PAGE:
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Chopping your fingers is not an advisable first aid to a snake bite

Chopping your fingers is not an advisable first aid to a snake bite

Chopping your fingers is not an advisable first aid to a snake bite

Chopping your fingers is not an advisable first-aid to a snake bite: Next time if a snake bites you in fingers, do not cut them off, says a Chinese daily report, on Thursday. It means that Zhang, a local Chinese man lost his finger by doing so when a snake bit him without need and is safe now. Cutting off body parts bit by snakes is a common practice among a lot of people around the world, and Science has proved that it is only a myth rather than useful in most snakebite cases.

Advice from Australia for snakebite: Queensland Government in Australia has advised that it is unnecessary to cut the wound of snake bite. Australia is the home of some of the world's deadliest snakes. Hence the advice is worth listening to and adhered to by the world. It also says that not only cutting the wound, sucking it, applying a tourniquet, which is a simple instrument to a limit blood flow, or even washing is not advisable. It is because the venom on the wound will help the doctors to identify which kind of snake has bitten. Only it will save the affected person by giving appropriate treatment.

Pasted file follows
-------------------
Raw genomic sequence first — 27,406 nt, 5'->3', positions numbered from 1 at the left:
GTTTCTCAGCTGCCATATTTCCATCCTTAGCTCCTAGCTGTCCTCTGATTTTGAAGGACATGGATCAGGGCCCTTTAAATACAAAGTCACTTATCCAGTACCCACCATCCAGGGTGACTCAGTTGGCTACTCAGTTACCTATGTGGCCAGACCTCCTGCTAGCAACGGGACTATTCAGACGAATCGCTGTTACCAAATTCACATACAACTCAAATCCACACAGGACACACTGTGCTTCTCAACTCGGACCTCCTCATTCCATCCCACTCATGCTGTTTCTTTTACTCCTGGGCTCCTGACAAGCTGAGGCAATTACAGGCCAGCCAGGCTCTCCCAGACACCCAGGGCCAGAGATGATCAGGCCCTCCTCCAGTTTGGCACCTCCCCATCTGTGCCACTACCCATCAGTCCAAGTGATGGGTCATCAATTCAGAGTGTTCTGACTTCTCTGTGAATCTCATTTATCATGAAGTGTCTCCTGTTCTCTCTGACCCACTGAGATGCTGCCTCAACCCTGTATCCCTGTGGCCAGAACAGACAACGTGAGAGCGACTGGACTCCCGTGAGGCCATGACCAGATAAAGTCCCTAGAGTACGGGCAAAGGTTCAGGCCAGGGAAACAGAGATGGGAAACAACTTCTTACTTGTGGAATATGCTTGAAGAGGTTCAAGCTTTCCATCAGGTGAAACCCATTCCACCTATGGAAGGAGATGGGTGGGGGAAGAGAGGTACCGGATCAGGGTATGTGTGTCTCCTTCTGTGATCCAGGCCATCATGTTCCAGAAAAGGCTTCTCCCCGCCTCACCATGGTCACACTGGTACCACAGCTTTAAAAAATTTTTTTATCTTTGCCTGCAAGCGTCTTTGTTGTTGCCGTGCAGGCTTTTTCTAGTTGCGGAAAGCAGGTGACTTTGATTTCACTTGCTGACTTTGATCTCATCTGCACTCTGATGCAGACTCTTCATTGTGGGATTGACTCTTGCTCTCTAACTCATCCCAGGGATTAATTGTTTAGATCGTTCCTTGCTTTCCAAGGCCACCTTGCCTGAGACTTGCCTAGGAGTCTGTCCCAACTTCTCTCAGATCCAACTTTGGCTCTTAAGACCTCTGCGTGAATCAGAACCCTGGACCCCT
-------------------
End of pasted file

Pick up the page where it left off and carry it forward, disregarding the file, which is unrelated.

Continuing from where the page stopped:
What happened to Zhang in China for reporting the snake bite? Zhang, a 60 year old local of Shangyu district of Zhejiang in China, was bitten by a five-step snake on his fingers. As per the local myth, he took the brave decision of chopping off the finger. Then he wrapped the wound in a cloth and traveled the 80-kilometer distance to Hangzhou hospital. Since the five-step snake is not that dangerous like others, he was treated and safe now. But the tragedy is he will be living for the rest of his life without the finger he chopped bravely.

Chopping your fingers is not an advisable first aid to a snake bite